If you're in France, you are required by law to take out home and car insurance. Both are linked to responsabilité civile, making you financially responsible for bodily or material damage to a third party. A tenant is liable for damage to the landlord's property, including the common spaces of an apartment building. French insurance is renewed automatically every year. If you wish to cancel it, inform your insurer in writing at least one month before the expiration. If you don't, the policy is renewed and you are obliged to pay.
Insurance is dominated by state-controlled joint-stock companies like GAN, AGF and UAP. Their competitors are the mutuelles grouped by profession or region and include the MACIF, GMF and MATMUT. Mutuelles do not use brokers or agents and therefore offer low prices, in theory at least. International insurance groups are also present in the French market, including well known British names like Commercial Union and General Accident.
Contrat multirisque habitation covers you for theft, fire, storms, floods, burst pipes, explosions, lightning, broken windows and natural disasters, and may also give third-party coverage to your family (responsabilité civile familiale). Valuable objects can only be insured up to a proportion of the total insured value of your contents (often 30 percent). Additional coverage can be taken out.
Premiums vary according to number of rooms, neighbourhood and the floor you live on. If your home is unoccupied for long periods, let your insurer know. Many policies do not cover your home beyond a specified absence. Some insurers insist on insuring your principal residence before they insure a holiday home.
The level of insurance fraud in France is quite high, and as a result insurance companies are quite exacting on claims. Security measures are carefully specified. To claim for a burglary, a police report is necessary. Most insurers will assume that you have been negligent in maintaining security unless their are visible signs of forced entry into your home.
There are three types of protection: third-party (au tiers), the legal minimum; third-party fire and theft (au tiers illimité or tiers complet); and comprehensive cover (tous risques). Specialised packages are also available, and an optional protection du conducteur can be added, compensating for incapacity to work following driver injury. Costs depend on your accident and claims record (bonus-malus). It is thus important to prove your claims record if you were previously insured with a foreign company, who will give you documentary proof. If insured in the UK., a last renewal notice or photocopy of your contract should be sufficient. To drive in France, the green insurance card (carte verte) and tax disk (vignette) must be displayed. If you have an accident involving another party, fill out an accident report form (constat amiable), supplied by your insurers and identical in all EU countries. Fill in the form in English if your French is shaky.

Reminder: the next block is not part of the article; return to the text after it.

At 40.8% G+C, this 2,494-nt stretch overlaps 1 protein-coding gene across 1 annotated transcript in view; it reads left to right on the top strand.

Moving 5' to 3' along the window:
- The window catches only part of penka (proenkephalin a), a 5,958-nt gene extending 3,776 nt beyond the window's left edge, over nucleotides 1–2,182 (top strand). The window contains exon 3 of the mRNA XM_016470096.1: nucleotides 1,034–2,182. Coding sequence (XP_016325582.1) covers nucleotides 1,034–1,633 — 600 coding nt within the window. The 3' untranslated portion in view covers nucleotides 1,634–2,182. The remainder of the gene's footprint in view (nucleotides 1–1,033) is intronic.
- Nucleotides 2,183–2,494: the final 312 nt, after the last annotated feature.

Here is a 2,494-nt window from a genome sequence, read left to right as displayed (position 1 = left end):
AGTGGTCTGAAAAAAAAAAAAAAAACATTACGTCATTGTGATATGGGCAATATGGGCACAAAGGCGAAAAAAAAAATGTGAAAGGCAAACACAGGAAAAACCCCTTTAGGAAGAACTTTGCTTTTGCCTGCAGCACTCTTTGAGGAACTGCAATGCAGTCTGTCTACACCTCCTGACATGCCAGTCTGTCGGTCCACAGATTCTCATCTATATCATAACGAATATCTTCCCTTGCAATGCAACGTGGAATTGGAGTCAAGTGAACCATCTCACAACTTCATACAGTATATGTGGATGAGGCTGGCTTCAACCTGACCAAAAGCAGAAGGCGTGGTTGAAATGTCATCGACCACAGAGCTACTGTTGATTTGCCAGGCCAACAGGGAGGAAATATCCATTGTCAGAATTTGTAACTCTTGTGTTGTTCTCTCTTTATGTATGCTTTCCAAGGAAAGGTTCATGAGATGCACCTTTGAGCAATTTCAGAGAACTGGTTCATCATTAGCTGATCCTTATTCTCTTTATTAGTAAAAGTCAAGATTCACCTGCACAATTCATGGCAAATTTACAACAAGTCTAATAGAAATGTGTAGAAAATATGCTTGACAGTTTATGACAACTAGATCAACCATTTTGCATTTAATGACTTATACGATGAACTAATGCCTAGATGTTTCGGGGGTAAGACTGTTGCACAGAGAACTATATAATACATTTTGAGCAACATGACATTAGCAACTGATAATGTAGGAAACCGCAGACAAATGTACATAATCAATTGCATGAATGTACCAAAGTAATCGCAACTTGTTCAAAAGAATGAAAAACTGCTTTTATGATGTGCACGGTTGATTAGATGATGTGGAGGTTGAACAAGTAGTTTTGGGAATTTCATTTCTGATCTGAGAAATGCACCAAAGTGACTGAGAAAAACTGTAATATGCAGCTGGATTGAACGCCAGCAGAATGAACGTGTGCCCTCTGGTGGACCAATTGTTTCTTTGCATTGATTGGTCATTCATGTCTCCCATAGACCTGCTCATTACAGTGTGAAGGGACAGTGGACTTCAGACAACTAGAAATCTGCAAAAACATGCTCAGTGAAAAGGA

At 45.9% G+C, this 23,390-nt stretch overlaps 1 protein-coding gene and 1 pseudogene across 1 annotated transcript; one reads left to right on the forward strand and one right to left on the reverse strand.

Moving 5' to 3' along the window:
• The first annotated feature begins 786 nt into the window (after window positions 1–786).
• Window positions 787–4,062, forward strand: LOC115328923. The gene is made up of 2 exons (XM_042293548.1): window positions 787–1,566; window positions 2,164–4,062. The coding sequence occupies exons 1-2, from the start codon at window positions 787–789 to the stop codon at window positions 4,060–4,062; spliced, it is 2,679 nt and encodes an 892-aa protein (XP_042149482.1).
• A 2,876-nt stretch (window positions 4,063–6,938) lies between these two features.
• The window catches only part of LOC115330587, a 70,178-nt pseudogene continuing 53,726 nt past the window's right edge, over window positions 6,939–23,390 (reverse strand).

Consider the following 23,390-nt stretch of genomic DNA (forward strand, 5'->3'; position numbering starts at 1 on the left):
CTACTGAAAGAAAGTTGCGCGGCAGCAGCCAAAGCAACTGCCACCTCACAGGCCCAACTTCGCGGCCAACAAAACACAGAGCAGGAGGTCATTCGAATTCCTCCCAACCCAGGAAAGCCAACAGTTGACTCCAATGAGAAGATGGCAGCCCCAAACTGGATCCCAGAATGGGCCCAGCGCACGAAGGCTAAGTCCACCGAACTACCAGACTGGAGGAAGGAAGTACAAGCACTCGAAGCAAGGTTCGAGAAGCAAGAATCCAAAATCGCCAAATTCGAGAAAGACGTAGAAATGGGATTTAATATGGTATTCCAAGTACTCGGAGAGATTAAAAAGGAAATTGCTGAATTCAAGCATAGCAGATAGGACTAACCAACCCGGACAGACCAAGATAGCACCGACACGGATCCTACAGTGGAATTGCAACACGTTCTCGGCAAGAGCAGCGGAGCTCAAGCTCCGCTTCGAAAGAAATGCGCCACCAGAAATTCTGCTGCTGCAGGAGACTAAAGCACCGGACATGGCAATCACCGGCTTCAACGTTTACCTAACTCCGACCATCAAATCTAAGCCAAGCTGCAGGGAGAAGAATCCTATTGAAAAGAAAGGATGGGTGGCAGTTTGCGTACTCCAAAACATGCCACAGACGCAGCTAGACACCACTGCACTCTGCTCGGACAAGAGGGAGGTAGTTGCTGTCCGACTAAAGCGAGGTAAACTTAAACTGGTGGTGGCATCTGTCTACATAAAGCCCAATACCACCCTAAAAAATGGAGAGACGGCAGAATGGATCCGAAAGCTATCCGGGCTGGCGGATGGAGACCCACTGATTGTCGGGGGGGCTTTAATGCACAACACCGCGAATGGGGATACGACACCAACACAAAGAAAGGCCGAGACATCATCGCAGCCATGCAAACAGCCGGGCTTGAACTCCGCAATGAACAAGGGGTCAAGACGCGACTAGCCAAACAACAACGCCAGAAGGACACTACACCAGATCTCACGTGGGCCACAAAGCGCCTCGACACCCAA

When you move, your existing life insurance usually continues to apply, provided you continue to pay the premiums. If you are not insured, now is the time. Banque Transatlantique takes care of this for you and looks after special regulations. As a member of the GAN, they are well placed to answer these and all insurance needs. A French life insurance contract is suitable if you intend staying in France long-term.
Life insurance (assurance-vie) can protect your family against serious loss, and tax advantages make it interesting as a savings or retirement plan. The insurer guarantees a capital sum on expiration of the contract, conditional on payment of premiums. It goes to beneficiaries should you die before the contract expires. Under another option, if the insured is living at contract's end, the lump sum converts into an annuity to provide a regular income during retirement, or capital may be reimbursed unconditionally by a fixed date.
Investments are subject to capital gains and estate taxes, but taxation on life insurance is flexible, with an annual tax reduction of 25% of the investment, subject to thresholds. The amount saved is not subject to capital transfer taxes. And capital goes to beneficiaries without estate duties if the contract is taken before age 70.
A life assurance policy is a good alternative to a Trust, which is not legislated for in France. As an industry representative told us, "The widely practised Continental alternative is for a policy-holder to appoint a beneficiary, so that the policy passes to that person on the policy's maturity or the death of the policy-holder, and the forced heir-ship rules are effectively by-passed."
For a list of insurance companies, please click on The Yellow Pages